Misconfigurations Make Up 59% of Kubernetes Security Incidents
The state of Kubernetes security
Containerization has significantly changed the software life cycle as containers provide portability, agility, scalability, and the ability to use a microservices architecture. However, containers, being distributed, make it harder to identify security risks, such as vulnerabilities and misconfigurations. Organizations will typically deploy an increasing amount of containers over time, so keeping track and managing all of them is another challenge.
To help organizations manage containers at a large scale, container orchestration solutions like Kubernetes have become a necessity. However, using a platform such as Kubernetes adds a new layer that needs to be secured. Without prior experience or expertise, organizations may be leaving their Kubernetes deployments vulnerable.
Recent reports emphasize security as one of the main concerns for Kubernetes deployments. We look into those reports from a security perspective and cover various Kubernetes best practices to help organizations protect their deployments.
What are the security concerns?
According to a report by Red Hat about the state of Kubernetes security, 94% of respondents experienced a security incident in the last 12 months. The report compiled survey results from over 500 DevOps, engineering, and security professionals, providing insight on where security can be improved when using containers and Kubernetes.
While many organizations use Kubernetes to facilitate the deployment and management of containers, configuring the container orchestration system, especially at scale, can get complicated. This is evidenced by nearly half of respondents being concerned over exposures due to misconfigurations in their Kubernetes environments. Common configuration mistakes include:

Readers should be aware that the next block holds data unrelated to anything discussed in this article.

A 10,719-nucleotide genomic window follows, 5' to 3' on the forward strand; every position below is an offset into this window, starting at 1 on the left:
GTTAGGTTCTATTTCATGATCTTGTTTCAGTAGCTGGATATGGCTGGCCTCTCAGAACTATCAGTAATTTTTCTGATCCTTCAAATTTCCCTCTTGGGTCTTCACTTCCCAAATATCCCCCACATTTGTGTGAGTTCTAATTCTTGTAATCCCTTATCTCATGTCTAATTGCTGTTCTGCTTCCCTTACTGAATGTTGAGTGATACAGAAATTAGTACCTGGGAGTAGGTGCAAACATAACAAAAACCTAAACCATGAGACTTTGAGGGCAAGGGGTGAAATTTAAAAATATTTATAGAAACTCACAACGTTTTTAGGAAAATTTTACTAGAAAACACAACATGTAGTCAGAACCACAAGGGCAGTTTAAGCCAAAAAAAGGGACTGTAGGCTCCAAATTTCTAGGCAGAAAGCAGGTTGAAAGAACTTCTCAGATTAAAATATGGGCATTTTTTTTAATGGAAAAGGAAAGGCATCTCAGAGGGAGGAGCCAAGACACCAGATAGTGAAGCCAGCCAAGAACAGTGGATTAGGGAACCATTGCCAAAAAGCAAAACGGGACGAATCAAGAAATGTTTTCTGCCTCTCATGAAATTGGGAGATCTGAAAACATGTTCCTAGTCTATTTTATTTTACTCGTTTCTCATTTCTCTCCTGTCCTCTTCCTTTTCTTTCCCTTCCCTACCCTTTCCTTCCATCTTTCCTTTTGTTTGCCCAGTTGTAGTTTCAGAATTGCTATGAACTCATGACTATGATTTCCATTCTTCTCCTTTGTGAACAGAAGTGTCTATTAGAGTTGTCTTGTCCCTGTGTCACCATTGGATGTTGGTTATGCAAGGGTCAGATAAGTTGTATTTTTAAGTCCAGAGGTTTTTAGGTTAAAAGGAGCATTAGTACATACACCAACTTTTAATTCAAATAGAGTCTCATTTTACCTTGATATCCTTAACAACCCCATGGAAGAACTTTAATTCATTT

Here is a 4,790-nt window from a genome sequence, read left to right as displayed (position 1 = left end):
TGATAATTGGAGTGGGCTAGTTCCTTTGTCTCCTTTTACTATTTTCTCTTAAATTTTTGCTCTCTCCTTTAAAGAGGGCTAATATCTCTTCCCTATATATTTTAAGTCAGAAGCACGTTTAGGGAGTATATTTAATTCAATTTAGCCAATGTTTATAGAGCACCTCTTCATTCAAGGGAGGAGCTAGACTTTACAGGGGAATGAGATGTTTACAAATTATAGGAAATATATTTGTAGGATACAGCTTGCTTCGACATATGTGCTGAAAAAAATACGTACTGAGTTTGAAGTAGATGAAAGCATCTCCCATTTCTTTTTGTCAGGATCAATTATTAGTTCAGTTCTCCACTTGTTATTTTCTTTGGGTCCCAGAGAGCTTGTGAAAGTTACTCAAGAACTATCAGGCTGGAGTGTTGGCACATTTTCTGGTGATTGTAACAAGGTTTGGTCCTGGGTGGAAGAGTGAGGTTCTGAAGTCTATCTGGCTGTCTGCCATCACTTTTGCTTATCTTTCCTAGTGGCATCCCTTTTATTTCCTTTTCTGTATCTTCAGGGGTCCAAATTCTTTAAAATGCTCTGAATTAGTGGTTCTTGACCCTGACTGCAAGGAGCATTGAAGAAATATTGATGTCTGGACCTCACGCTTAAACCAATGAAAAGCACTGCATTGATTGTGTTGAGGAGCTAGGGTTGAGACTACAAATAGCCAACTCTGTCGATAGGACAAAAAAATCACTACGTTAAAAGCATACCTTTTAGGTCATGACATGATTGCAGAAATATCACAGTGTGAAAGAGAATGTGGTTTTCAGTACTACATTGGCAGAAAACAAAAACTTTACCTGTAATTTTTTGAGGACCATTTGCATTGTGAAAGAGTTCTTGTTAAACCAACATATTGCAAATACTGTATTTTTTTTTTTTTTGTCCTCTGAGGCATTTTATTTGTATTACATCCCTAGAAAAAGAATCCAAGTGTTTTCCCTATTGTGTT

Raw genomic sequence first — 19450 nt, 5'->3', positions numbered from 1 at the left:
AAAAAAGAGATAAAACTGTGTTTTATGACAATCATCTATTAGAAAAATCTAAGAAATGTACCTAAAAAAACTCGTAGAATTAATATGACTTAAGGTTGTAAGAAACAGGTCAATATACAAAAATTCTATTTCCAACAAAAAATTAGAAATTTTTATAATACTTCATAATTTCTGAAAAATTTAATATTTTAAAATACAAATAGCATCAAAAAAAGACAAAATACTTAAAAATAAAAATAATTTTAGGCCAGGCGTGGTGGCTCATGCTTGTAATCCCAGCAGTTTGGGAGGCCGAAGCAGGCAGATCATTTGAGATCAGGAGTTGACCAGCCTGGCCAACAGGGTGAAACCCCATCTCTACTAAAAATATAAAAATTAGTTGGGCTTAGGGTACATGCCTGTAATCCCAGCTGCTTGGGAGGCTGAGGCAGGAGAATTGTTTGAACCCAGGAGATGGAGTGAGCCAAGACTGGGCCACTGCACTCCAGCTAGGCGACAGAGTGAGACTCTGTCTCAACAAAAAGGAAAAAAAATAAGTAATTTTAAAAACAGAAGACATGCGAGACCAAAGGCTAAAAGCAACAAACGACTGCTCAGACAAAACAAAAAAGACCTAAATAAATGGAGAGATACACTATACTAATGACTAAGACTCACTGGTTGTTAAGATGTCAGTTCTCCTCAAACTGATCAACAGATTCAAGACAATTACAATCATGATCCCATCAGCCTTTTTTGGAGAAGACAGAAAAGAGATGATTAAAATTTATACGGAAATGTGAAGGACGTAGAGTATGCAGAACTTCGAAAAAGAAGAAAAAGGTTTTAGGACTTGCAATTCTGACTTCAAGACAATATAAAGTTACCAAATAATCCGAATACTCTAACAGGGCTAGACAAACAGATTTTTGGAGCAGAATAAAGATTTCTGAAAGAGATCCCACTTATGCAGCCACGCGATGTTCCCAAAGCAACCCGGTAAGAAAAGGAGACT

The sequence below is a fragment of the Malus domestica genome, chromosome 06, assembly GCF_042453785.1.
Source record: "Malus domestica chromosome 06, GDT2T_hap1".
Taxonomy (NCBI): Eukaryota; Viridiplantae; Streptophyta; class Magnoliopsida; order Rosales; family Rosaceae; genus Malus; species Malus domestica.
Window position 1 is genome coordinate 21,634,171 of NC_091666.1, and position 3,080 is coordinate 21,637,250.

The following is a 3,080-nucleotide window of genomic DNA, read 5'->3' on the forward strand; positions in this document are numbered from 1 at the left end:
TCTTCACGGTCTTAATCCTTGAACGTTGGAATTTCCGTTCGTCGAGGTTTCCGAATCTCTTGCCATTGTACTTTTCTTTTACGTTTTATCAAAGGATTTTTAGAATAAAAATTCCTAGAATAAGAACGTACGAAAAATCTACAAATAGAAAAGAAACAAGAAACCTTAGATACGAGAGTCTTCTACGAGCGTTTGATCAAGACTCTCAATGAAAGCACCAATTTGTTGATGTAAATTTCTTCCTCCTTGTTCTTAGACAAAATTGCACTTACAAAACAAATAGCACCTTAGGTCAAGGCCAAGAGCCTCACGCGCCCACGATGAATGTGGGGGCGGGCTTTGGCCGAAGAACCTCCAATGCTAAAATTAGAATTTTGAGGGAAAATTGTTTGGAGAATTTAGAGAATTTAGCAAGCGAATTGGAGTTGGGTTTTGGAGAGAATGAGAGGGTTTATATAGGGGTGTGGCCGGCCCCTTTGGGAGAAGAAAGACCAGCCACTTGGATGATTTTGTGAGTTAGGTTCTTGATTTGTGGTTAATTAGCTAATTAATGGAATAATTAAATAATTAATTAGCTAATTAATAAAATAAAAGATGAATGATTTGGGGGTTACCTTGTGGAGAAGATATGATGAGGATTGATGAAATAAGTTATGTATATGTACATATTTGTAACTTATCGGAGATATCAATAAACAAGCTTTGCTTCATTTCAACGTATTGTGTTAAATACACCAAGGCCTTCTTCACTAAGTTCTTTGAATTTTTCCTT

- accidentally exposing internal services
- running containers with too many privileges
- errors when defining a pod’s security context or when implementing role-based access control
With most organizations being worried about misconfigurations, it is no surprise that they are also concerned about the runtime life cycle phase of containers. Typically, security issues at runtime are caused by misconfigurations during the build or deploy phases. Additionally, flaws in security are likely to be exposed and felt once an application is up and running in production.
With nearly half of respondents running containers in hybrid environments, organizations need security that runs consistently regardless of where workloads are deployed.
The report also highlighted problems regarding the container adoption strategies implemented by companies. Over a quarter of respondents are worried that their organization’s container adoption strategy does not invest enough in security.
On a positive note, plenty of organizations are moving on the right track and are advancing their container and Kubernetes security strategies. More than half of respondents have either a basic or intermediate plan in place, and 11% already have an advanced plan for security. This means that more and more companies are coming up with mature security strategies, which also help push Kubernetes adoption. (In a recent blog post, we covered how Kubernetes adoption grew by 67% in 2021.)
Security requires a collective effort
As more organizations adopt the practice of shifting left, where security is factored in at the earliest stages in the development life cycle, 15% of the report respondents consider developers to be responsible for security. 27% of respondents say that the burden of security should lie with DevOps.
Besides developers and DevOps, there is a near even distribution among other roles. This indicates that there is no one-size-fits-all strategy when it comes to Kubernetes security, and organizations should have tools that can facilitate collaboration between different teams.